An additional historical assessment is provided by Adam Posen in his paper on the Japanese experience following the bubble of the late 1980s. Posen first addresses the argument that is often made that excessively easy monetary policy was a major contributor to the bubble. He presents cross-country evidence that periods of sustained ease in monetary policy do not necessarily result in asset-price booms, and also that asset-price booms are frequently not preceded by periods of monetary ease. Accordingly he argues that lax monetary policy is by no means a prerequisite for an asset-price boom, and his assessment of Japanese monetary policy during the boom phase suggests that monetary policy played only a small role in contributing to the bubble, with poor financial sector practices much more to blame. In addition, his cross-country analysis suggests that sharp falls in asset prices have historically not been followed by CPI deflation, and that periods of deflation are typically not preceded by sharp falls in asset prices. This, plus the fact that Japan had positive inflation and only a modest recession in the initial aftermath of the bursting of the Japanese bubble, prompts Posen to argue that the subsequent ‘Great Recession’ that Japan suffered was not inevitable, but was the result of subsequent policy mistakes (in the mid 1990s) and structural weaknesses in the financial sector.

Several participants noted that the historical record of booms and busts in asset prices suggests that the impact on the real economy varies markedly between episodes. The episodes that have been most costly in social and economic terms have typically been those which have been accompanied by high leverage and a large build-up in credit. On average, it appears that property market booms and busts are more costly than equity market bubbles, which many conference participants attributed to the greater use of leverage often associated with property. However, as John Plender notes in his comments in the concluding session, equity market bubbles could also be very costly to the extent that they encourage excessive investment in sub-optimal projects. He notes that the fallout from the 2000–2002 fall in global equity prices does not thus far appear to be as large as might have been expected, which he attributes to the healthy capitalisation of banking systems and the fact that there was no boom and bust in commercial property in this episode. In his comments on the papers by Charles Bean and Stephen Cecchetti, Warwick McKibbin also presents simulations from the G-cubed model suggesting that the major effects of asset-price misalignments on the real economy stem from over-investment, and that these effects could be very persistent.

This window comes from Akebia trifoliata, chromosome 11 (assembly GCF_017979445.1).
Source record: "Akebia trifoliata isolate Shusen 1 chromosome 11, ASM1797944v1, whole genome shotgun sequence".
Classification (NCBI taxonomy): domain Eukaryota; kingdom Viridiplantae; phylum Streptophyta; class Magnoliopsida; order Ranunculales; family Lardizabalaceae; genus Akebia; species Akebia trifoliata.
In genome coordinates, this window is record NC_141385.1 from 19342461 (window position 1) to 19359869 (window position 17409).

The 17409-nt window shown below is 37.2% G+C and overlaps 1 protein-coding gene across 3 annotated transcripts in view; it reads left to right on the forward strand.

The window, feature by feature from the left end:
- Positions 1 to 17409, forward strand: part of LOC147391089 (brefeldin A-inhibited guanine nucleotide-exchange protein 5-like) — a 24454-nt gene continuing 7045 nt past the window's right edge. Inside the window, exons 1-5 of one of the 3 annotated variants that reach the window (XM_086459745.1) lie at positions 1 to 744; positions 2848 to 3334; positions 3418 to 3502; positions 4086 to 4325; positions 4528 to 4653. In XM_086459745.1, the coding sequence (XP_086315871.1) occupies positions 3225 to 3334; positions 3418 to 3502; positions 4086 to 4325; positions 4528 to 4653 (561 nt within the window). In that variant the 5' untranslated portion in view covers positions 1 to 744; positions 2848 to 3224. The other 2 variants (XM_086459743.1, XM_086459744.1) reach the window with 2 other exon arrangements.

Presentations on Monetary Policy Issues

The discussion at the conference addressed the role of monetary policy both in the upswing of asset-price booms and in the aftermath. There was substantial agreement that monetary policy should respond aggressively to the contractionary effects of sharp falls in asset prices, particularly as the risks of deflation increase. This is one of the messages in Posen's paper, although he also points to the need for fiscal policy to work in tandem with monetary policy, and for policy-makers to be aware of weaknesses in the financial and corporate sectors.

Given this agreement on the role of monetary policy in the aftermath of booms, most of the discussion on monetary policy focused on its role during upswings in asset prices, especially when there are concerns that these swings may not be fully justified by fundamentals. A few years ago, views tended to be polarised on this issue. On the one hand, it was argued by some academics (e.g., Bernanke and Gertler (2001)) that monetary policy should ignore developments in asset markets, except insofar as they affect forecasts of inflation at the horizon at which the central bank targets inflation. On the other hand, some academics and practitioners (e.g., Cecchetti, Genberg and Wadhwani (2003)) argued that monetary policy should instead respond pre-emptively by increasing interest rates to try to head off misalignments in asset prices as they emerge.

It appears, however, that more recently debate has shifted towards the middle ground between these two positions. This would argue that monetary policy should not aggressively attempt to burst perceived asset-price bubbles, but should take account of asset-price fluctuations, to the extent that they provide information about the shocks affecting the economy, or have possible implications for output and inflation in the medium term, beyond the usual inflation-targeting horizon. This position would emphasise the need for some flexibility in an inflation-targeting framework, echoing some of the themes on this score from the Bank's 1997 conference on ‘Monetary Policy and Inflation Targeting’.[2]